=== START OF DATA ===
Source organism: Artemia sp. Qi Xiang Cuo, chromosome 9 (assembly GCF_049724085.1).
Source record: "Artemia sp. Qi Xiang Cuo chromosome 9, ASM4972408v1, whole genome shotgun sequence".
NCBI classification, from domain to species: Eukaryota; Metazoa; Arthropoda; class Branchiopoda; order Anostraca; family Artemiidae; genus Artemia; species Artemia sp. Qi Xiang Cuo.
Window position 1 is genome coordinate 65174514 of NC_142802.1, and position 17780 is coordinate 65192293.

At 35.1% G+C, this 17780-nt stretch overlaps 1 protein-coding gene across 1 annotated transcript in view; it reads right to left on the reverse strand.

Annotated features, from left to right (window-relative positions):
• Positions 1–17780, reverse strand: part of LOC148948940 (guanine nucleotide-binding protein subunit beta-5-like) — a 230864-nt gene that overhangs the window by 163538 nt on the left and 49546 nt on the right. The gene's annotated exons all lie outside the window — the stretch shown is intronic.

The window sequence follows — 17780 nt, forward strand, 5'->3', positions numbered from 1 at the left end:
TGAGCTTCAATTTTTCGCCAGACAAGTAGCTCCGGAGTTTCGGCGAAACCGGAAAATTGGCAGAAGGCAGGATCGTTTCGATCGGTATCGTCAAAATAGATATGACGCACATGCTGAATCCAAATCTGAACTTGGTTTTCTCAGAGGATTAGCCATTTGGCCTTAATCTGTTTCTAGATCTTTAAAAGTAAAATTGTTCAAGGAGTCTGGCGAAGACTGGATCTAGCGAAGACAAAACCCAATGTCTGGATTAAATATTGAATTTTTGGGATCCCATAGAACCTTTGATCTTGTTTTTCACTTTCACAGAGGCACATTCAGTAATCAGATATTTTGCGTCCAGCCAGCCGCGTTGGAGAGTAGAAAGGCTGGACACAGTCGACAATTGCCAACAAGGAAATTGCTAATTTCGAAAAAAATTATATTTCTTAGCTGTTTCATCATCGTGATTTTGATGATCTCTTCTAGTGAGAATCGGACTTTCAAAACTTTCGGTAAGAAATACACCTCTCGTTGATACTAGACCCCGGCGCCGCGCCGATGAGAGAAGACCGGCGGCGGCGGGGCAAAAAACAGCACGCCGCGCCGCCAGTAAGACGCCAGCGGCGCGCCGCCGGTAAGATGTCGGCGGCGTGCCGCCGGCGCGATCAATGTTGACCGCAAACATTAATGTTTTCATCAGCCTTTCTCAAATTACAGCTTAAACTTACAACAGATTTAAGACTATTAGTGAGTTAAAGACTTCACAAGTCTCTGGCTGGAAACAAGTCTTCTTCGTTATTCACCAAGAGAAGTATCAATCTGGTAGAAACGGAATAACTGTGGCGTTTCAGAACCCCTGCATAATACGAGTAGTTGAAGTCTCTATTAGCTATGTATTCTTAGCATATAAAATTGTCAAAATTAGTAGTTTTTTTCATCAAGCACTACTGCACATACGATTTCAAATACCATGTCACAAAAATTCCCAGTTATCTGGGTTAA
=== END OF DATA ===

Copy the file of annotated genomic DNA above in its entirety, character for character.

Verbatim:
Source organism: Artemia sp. Qi Xiang Cuo, chromosome 9 (assembly GCF_049724085.1).
Source record: "Artemia sp. Qi Xiang Cuo chromosome 9, ASM4972408v1, whole genome shotgun sequence".
NCBI classification, from domain to species: Eukaryota; Metazoa; Arthropoda; class Branchiopoda; order Anostraca; family Artemiidae; genus Artemia; species Artemia sp. Qi Xiang Cuo.
Window position 1 is genome coordinate 65174514 of NC_142802.1, and position 17780 is coordinate 65192293.

At 35.1% G+C, this 17780-nt stretch overlaps 1 protein-coding gene across 1 annotated transcript in view; it reads right to left on the reverse strand.

Annotated features, from left to right (window-relative positions):
• Positions 1–17780, reverse strand: part of LOC148948940 (guanine nucleotide-binding protein subunit beta-5-like) — a 230864-nt gene that overhangs the window by 163538 nt on the left and 49546 nt on the right. The gene's annotated exons all lie outside the window — the stretch shown is intronic.

The window sequence follows — 17780 nt, forward strand, 5'->3', positions numbered from 1 at the left end:
TGAGCTTCAATTTTTCGCCAGACAAGTAGCTCCGGAGTTTCGGCGAAACCGGAAAATTGGCAGAAGGCAGGATCGTTTCGATCGGTATCGTCAAAATAGATATGACGCACATGCTGAATCCAAATCTGAACTTGGTTTTCTCAGAGGATTAGCCATTTGGCCTTAATCTGTTTCTAGATCTTTAAAAGTAAAATTGTTCAAGGAGTCTGGCGAAGACTGGATCTAGCGAAGACAAAACCCAATGTCTGGATTAAATATTGAATTTTTGGGATCCCATAGAACCTTTGATCTTGTTTTTCACTTTCACAGAGGCACATTCAGTAATCAGATATTTTGCGTCCAGCCAGCCGCGTTGGAGAGTAGAAAGGCTGGACACAGTCGACAATTGCCAACAAGGAAATTGCTAATTTCGAAAAAAATTATATTTCTTAGCTGTTTCATCATCGTGATTTTGATGATCTCTTCTAGTGAGAATCGGACTTTCAAAACTTTCGGTAAGAAATACACCTCTCGTTGATACTAGACCCCGGCGCCGCGCCGATGAGAGAAGACCGGCGGCGGCGGGGCAAAAAACAGCACGCCGCGCCGCCAGTAAGACGCCAGCGGCGCGCCGCCGGTAAGATGTCGGCGGCGTGCCGCCGGCGCGATCAATGTTGACCGCAAACATTAATGTTTTCATCAGCCTTTCTCAAATTACAGCTTAAACTTACAACAGATTTAAGACTATTAGTGAGTTAAAGACTTCACAAGTCTCTGGCTGGAAACAAGTCTTCTTCGTTATTCACCAAGAGAAGTATCAATCTGGTAGAAACGGAATAACTGTGGCGTTTCAGAACCCCTGCATAATACGAGTAGTTGAAGTCTCTATTAGCTATGTATTCTTAGCATATAAAATTGTCAAAATTAGTAGTTTTTTTCATCAAGCACTACTGCACATACGATTTCAAATACCATGTCACAAAAATTCCCAGTTATCTGGGTTAA